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A long time ago, I was a child. (I started out as Cathy First from Colon, Mi.) For the past several years I’ve been an adult. A lot of things went on between those two stages of life; probably no more or no less than anyone elses. My husband and I moved to “da U .P” from southern Lower Michigan several years ago (yes we were trolls at one time). We owned and operated and operate Clementz’s Northcountry Campground and Cabins just north of Newberry, Michigan until May 2015. We have grown kids and grandkids (who all live downstate). My passion is life and all that Nature has to offer us and trying to photograph it in unique ways. Our intention in life is to see all that Nature has to offer us. We hope that you will be a part of our adventures as we cruise through our lives together. Come back often!

Wednesday, May 12, 2010


 But I haven’t started losing my hair (as the rest of the song line goes), but I did find out what is up with my knee.

THANKFULLY it is NOT a torn meniscus! But I still have to have it scoped which is scheduled for June 10th. There is a lot of “debris” in there caused by ragged edges on the bone. Most of the issue’s seem to be under my knee cap. There is also something called a Solitary Osteochondroma which is as follows;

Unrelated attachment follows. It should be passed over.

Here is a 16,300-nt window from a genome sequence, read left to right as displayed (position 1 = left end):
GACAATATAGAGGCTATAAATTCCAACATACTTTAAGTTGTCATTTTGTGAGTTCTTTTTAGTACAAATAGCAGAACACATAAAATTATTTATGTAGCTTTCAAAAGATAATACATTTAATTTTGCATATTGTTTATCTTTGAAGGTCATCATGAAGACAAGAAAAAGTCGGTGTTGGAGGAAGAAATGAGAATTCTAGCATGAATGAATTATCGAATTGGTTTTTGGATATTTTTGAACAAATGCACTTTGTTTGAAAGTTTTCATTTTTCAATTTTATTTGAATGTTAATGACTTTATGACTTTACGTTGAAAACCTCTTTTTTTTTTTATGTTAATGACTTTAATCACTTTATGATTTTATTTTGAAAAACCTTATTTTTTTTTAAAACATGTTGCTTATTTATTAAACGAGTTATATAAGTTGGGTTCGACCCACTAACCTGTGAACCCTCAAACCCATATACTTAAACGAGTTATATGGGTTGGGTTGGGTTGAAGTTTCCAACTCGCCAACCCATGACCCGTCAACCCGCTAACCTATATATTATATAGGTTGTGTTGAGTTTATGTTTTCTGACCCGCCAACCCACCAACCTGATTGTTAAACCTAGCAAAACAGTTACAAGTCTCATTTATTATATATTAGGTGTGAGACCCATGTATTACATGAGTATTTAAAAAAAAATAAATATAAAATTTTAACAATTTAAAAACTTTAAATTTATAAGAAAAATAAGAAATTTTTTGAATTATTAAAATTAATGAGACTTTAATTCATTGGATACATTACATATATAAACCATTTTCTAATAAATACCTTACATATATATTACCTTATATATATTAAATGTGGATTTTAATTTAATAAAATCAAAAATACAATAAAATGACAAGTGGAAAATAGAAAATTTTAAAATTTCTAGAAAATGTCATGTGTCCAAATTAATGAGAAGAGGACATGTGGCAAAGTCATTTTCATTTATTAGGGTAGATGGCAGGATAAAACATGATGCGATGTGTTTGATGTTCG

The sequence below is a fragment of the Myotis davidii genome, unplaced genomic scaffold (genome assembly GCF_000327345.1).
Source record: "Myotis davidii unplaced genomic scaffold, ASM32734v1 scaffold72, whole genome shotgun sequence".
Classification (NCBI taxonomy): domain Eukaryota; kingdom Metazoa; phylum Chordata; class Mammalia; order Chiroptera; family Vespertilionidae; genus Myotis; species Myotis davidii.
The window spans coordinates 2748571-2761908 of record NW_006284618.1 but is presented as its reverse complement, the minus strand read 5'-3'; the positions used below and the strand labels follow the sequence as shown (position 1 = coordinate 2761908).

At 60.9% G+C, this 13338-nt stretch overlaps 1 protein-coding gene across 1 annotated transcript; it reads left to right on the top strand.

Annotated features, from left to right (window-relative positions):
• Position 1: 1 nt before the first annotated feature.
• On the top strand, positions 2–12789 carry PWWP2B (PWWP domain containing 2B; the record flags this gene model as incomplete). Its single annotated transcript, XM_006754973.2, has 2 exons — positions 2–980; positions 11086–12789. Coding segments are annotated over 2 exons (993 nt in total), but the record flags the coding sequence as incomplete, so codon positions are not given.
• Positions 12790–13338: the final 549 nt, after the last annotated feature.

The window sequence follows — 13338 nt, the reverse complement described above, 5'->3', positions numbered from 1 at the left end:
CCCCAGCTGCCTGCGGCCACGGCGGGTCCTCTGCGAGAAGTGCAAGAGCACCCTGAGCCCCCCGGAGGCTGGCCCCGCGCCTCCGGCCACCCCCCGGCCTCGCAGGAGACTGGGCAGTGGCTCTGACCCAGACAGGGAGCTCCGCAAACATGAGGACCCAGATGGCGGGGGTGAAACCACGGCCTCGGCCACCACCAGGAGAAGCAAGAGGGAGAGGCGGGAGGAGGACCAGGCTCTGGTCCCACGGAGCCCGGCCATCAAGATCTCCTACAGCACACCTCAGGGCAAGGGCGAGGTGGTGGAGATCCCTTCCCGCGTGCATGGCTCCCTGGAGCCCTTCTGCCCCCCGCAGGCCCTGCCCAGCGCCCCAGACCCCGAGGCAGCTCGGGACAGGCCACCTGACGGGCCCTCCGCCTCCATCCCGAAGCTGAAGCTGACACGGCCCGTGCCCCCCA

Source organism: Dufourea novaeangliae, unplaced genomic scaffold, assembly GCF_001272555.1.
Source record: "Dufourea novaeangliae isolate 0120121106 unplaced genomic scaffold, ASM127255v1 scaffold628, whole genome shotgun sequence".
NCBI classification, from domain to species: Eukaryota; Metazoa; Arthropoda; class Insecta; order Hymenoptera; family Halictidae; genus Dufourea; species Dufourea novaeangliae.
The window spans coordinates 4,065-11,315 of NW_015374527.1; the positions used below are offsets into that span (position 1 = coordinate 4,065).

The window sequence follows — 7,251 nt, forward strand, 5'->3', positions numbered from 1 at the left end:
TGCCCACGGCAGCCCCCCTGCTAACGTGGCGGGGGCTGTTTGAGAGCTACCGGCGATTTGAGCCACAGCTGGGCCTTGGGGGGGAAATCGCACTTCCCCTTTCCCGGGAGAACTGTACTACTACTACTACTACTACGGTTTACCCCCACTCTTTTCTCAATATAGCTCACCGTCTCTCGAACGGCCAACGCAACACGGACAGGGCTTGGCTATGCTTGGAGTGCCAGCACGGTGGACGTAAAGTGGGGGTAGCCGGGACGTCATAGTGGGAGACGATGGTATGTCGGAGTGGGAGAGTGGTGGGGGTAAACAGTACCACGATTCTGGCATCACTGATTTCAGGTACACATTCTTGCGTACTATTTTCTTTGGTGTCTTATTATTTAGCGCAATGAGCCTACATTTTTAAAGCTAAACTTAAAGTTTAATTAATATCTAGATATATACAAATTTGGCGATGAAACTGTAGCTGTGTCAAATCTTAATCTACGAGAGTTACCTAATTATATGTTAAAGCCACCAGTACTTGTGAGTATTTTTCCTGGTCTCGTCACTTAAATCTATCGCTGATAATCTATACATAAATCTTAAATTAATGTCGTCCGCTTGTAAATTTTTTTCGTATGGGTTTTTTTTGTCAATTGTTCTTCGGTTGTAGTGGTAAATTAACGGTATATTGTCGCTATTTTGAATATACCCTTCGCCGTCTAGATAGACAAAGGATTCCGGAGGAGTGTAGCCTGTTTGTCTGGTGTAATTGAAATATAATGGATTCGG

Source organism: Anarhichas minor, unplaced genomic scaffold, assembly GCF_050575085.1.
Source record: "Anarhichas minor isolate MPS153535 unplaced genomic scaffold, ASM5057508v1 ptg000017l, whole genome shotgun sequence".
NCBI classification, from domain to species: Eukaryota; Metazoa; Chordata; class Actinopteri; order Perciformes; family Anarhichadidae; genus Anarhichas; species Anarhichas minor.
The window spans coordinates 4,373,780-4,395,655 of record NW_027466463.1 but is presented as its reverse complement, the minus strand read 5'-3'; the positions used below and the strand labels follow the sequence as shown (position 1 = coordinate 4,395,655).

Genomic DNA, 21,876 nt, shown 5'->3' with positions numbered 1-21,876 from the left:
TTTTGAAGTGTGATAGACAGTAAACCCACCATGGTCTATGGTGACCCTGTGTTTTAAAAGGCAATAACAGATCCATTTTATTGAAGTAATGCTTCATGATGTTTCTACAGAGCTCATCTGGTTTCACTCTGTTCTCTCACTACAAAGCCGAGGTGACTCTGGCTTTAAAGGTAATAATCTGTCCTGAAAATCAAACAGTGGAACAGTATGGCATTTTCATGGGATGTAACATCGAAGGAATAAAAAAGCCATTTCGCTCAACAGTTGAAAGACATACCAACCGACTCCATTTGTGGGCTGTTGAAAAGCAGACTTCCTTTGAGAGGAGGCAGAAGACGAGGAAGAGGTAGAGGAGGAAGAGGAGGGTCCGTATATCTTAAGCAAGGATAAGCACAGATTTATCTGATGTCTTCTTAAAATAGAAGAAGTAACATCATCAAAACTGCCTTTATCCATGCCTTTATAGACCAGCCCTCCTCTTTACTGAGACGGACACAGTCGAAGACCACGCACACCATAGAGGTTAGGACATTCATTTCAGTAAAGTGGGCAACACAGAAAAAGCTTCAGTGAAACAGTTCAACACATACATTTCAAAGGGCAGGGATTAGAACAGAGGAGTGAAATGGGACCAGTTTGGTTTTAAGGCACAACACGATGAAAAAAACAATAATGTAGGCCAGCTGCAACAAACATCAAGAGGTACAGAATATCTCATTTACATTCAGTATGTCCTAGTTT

Solitary osteochondroma is a developmental abnormality of bone. It occurs when part of the growth plate forms an outgrowth on the surface of the bone. This bone outgrowth may or may not have a stalk. When a stalk is present, the structure is called pedunculated. When no stalk is present, it is called sessile.

An osteochondroma may grow in a child or adolescent. Its growth usually stops at maturity.

Solitary osteochondromas are thought to be the most common noncancerous (benign) bone tumor. They account for 35 percent to 40 percent of all benign bone tumors.

It does not result from injury. It is thought to arise during skeletal growth when bone grows away from the growth plate instead of in line with it. Because the cause of solitary osteochondroma is unknown, doctors have not been able to find a way to prevent it.

So the good news is recovery won’t be nearly as bad as it would have been if it had been a torn meniscus. The bad news is I still won’t be able to play tennis worth a hoot. Hell, I have a hard time with badminton! HA!


  1. Well in the world of "good news - bad news" I'm glad you got some "good news on your bad news!"

  2. Gary / Battle Creek7:55 AM

    "When I Get Older".....another Beatles song.Good luck with the knee.

  3. So glad you finally know what it is and can get it treated and go on with life! I hope your recuperation isn't too bad or too painful!

  4. Retired One...I am "anxious" to get it done. Recup shouldn't be as bad as if it'd been a torn meniscus!


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